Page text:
A charming article about northern goshawks by James Gorman of the New York Times has dredged up a memory of my run-in with one of these fierce creatures.

Goshawks, which range across North America and Eurasia, are among evolution's highest-performance products. They have relatively short, broad wings—compared to the wings of, say, red-tailed hawks—designed not for soaring but for maneuvering at high speed through dense woods.

Gorman calls goshawks "jet fighters with flapping wings." His article includes gripping video—produced by physicist Suzanne Amador Kane—from a camera mounted on a goshawk chasing a pheasant and other prey. Gorman notes that goshawks process visual information four times faster than humans do, and they engage in at least two modes of prey pursuit.

"One is a classical pursuit," Gorman writes, "or flying right after the prey. Another, which betrays its military engineering origins in its name, is constant absolute target direction, or C.A.T.D. In plain language, Dr. Kane said, that means the missile or hawk angles its flight toward the prey so the two paths will intersect."

Goshawks' scientific tag is Accipiter gentilis, but gentilis does not mean gentle. In her bestselling memoir H Is for Hawk, about a goshawk that helped her cope with her father's death, falconer Helen Macdonald calls the birds "bulkier, bloodier, deadlier, scarier" than other hawks.

And that brings me to my story.

I used to live in Garrison, New York, right next to Hudson Highlands State Park. About a dozen years ago I was jogging on a park trail on a warm spring day, without a care in the world, when something whacked me, hard, in the back of the head. I touched my scalp, and my fingers came away covered with blood.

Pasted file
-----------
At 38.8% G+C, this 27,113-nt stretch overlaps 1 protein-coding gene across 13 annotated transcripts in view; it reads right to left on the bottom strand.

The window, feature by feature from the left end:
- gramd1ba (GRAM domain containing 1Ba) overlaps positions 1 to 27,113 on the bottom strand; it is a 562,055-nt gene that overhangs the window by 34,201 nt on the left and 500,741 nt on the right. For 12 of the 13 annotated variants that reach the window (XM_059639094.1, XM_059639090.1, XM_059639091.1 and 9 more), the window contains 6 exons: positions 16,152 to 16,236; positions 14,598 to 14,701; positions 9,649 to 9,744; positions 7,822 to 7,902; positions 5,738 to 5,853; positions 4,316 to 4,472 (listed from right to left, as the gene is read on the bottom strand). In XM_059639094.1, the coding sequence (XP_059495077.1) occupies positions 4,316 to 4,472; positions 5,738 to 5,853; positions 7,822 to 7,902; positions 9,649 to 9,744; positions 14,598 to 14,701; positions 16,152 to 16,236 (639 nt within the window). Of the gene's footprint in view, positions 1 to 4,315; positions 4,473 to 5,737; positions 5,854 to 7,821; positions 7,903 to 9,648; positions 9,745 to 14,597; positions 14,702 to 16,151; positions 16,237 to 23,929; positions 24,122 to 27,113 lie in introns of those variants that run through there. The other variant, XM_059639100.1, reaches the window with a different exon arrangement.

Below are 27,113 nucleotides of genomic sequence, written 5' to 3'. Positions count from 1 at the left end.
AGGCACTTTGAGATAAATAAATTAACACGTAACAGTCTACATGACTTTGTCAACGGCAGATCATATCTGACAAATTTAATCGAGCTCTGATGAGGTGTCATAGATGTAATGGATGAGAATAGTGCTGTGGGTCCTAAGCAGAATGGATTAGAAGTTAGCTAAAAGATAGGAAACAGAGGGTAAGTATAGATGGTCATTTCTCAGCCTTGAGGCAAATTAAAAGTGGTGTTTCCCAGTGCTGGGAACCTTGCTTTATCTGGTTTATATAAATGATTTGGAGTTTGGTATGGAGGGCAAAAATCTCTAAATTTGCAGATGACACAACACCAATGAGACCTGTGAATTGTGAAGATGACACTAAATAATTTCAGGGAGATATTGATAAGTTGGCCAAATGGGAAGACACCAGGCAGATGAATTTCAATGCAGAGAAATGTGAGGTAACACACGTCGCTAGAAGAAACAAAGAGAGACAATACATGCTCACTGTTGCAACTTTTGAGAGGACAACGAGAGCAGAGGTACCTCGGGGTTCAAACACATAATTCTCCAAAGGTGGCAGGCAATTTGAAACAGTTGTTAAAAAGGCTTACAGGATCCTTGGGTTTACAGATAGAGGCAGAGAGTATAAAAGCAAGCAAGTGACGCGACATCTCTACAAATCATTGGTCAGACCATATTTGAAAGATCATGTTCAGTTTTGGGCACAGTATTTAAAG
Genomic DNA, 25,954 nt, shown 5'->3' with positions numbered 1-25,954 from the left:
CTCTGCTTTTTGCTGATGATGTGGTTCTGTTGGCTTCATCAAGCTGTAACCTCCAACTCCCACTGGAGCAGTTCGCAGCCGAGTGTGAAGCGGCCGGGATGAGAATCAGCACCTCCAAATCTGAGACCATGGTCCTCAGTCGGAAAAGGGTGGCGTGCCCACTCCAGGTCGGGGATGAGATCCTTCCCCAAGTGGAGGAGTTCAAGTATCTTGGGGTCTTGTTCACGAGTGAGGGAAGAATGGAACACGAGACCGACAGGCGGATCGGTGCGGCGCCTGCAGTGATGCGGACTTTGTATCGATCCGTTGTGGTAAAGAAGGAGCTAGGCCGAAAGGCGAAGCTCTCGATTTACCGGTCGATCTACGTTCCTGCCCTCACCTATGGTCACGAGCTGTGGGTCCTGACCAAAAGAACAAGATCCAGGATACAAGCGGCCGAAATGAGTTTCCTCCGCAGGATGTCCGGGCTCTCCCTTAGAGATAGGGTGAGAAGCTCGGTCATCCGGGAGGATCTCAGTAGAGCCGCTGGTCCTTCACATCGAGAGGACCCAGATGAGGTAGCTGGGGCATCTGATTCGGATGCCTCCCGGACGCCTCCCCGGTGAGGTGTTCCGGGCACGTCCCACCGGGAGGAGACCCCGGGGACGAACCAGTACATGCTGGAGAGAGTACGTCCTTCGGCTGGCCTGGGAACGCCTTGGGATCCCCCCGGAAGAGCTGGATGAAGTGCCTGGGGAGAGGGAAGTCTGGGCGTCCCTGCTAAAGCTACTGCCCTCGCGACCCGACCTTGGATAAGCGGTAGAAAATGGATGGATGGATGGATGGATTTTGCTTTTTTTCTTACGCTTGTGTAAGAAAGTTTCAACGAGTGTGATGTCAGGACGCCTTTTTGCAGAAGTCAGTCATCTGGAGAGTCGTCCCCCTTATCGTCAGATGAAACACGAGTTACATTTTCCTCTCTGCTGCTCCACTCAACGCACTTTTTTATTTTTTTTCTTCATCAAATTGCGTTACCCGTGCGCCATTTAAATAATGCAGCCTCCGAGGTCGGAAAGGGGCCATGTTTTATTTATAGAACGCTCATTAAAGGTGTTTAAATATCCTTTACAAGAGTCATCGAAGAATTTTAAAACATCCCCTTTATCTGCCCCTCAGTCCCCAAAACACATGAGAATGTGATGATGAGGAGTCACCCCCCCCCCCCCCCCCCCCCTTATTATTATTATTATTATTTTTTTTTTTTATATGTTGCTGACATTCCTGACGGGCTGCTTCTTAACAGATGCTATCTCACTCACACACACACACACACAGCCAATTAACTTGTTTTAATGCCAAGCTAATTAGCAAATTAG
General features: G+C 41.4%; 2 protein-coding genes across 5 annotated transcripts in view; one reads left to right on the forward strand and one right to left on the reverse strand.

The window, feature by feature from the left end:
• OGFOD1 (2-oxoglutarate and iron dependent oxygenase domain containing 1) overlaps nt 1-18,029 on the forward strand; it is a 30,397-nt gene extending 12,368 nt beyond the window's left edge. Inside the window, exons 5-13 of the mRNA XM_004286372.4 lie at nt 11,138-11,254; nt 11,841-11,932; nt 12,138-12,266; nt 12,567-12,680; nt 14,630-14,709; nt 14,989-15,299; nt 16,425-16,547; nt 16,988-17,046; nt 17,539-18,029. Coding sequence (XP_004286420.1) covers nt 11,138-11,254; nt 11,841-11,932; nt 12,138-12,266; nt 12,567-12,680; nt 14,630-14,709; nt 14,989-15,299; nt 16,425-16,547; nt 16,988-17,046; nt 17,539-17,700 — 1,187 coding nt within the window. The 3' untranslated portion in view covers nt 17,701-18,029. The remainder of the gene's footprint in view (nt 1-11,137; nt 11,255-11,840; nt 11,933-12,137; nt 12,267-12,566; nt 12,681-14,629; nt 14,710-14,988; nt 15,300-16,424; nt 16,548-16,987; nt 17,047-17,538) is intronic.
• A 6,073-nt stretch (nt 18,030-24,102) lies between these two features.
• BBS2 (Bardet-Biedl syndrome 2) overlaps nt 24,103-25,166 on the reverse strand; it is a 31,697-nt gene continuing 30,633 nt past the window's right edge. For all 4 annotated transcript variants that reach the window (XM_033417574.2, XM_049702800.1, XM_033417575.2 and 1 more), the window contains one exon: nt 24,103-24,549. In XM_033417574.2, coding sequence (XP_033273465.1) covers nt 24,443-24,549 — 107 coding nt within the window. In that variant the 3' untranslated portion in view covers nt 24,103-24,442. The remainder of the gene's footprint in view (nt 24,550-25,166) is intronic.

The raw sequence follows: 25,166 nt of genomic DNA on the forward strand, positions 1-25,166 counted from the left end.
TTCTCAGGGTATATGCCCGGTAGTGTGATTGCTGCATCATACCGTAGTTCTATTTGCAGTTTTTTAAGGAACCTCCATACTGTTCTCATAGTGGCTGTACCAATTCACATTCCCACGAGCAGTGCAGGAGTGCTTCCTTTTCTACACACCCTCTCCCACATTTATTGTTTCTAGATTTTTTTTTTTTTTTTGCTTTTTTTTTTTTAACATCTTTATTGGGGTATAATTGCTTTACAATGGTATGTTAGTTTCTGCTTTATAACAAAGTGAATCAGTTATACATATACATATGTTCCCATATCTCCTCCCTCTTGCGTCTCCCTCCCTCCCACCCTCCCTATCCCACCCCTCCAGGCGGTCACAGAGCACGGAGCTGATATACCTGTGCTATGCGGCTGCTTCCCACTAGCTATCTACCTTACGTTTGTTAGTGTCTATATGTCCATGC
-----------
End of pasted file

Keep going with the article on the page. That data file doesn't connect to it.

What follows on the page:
Angry and alarmed, I scanned the woods for the maniac who had hurled a rock at me. I assumed it was someone I had hounded from the park for illegal hunting or dirt-biking. Then I heard a high-pitched staccato shriek. I glanced up and spotted a large hawk with a white speckled chest and gray back glaring at me from a branch about 25 feet above the trail. A big nest balanced on nearby branches.

I backed down the trail 30 or 40 feet, eyeing the bird, then whirled around and ran home. I recounted the ambush to my wife, Suzie, a wild-bird rehabilitator who specializes in raptors--and who wrote a memoir about her exploits, Flyaway.

Suzie immediately deduced that I had encountered a female goshawk; they are much bigger than males and notoriously aggressive in protecting their young. She commanded me not to run on the path under the goshawk nest for a couple of months, to give the youngsters time to fledge.

So naturally a day or two later I put a bicycle helmet on and climbed a slope near the goshawk nest to check it out. Sure enough, I could see several pale, fluffy babies inside the nest. The mom was there too, glaring at me. (My suspicion is that goshawks glare even when they're in a good mood.) Feeling safe in my helmet, I waved at her, returned to the trail and started jogging home.

Wham! Without any warning she whacked me again. One of her talons poked through my helmet (which was actually old and flimsy) and perforated my scalp; in the same instant she also raked my forehead. I felt lucky that she did not pierce my eyes.

When I went back home, my wife, now ex-wife, looked at my helmet and bloody face and said—and this is a quote from her memoir—"Oh, my God! What did you do to that bird!"

The goshawk, I'm guessing, attacked me with the classical technique.

Photo: Norbert Kenntner, Wikimedia Commons, http://commons.wikimedia.org/wiki/File:Northern_Goshawk_ad_M2.jpg